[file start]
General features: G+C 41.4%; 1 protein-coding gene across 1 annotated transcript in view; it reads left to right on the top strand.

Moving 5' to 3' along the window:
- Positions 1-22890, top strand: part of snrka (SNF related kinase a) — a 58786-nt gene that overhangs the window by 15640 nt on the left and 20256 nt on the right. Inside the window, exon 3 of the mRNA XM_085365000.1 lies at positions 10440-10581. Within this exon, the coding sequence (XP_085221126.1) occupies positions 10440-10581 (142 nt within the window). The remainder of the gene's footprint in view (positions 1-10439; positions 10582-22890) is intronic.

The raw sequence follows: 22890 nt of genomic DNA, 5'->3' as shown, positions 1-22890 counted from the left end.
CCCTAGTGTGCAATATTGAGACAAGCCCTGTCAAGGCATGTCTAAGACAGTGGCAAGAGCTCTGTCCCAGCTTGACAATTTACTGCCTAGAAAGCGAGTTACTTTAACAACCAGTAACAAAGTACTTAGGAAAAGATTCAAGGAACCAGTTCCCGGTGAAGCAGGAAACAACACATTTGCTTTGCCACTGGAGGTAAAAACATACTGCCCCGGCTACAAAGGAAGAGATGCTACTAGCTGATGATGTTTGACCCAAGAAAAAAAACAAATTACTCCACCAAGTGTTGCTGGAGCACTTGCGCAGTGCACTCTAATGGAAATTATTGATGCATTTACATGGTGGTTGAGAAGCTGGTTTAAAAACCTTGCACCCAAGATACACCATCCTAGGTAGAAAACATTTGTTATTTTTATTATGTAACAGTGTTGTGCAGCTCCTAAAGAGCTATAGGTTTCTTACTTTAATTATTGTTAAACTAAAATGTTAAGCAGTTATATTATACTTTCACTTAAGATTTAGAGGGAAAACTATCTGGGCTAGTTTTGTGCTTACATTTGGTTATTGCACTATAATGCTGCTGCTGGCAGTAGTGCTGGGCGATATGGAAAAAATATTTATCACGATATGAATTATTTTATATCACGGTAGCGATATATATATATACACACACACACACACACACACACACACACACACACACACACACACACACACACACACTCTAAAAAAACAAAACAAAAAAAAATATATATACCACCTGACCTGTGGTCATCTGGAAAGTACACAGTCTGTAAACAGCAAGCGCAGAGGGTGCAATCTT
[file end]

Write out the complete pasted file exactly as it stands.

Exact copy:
General features: G+C 41.4%; 1 protein-coding gene across 1 annotated transcript in view; it reads left to right on the top strand.

Moving 5' to 3' along the window:
- Positions 1-22890, top strand: part of snrka (SNF related kinase a) — a 58786-nt gene that overhangs the window by 15640 nt on the left and 20256 nt on the right. Inside the window, exon 3 of the mRNA XM_085365000.1 lies at positions 10440-10581. Within this exon, the coding sequence (XP_085221126.1) occupies positions 10440-10581 (142 nt within the window). The remainder of the gene's footprint in view (positions 1-10439; positions 10582-22890) is intronic.

The raw sequence follows: 22890 nt of genomic DNA, 5'->3' as shown, positions 1-22890 counted from the left end.
CCCTAGTGTGCAATATTGAGACAAGCCCTGTCAAGGCATGTCTAAGACAGTGGCAAGAGCTCTGTCCCAGCTTGACAATTTACTGCCTAGAAAGCGAGTTACTTTAACAACCAGTAACAAAGTACTTAGGAAAAGATTCAAGGAACCAGTTCCCGGTGAAGCAGGAAACAACACATTTGCTTTGCCACTGGAGGTAAAAACATACTGCCCCGGCTACAAAGGAAGAGATGCTACTAGCTGATGATGTTTGACCCAAGAAAAAAAACAAATTACTCCACCAAGTGTTGCTGGAGCACTTGCGCAGTGCACTCTAATGGAAATTATTGATGCATTTACATGGTGGTTGAGAAGCTGGTTTAAAAACCTTGCACCCAAGATACACCATCCTAGGTAGAAAACATTTGTTATTTTTATTATGTAACAGTGTTGTGCAGCTCCTAAAGAGCTATAGGTTTCTTACTTTAATTATTGTTAAACTAAAATGTTAAGCAGTTATATTATACTTTCACTTAAGATTTAGAGGGAAAACTATCTGGGCTAGTTTTGTGCTTACATTTGGTTATTGCACTATAATGCTGCTGCTGGCAGTAGTGCTGGGCGATATGGAAAAAATATTTATCACGATATGAATTATTTTATATCACGGTAGCGATATATATATATACACACACACACACACACACACACACACACACACACACACACACACACACACACACACTCTAAAAAAACAAAACAAAAAAAAATATATATACCACCTGACCTGTGGTCATCTGGAAAGTACACAGTCTGTAAACAGCAAGCGCAGAGGGTGCAATCTT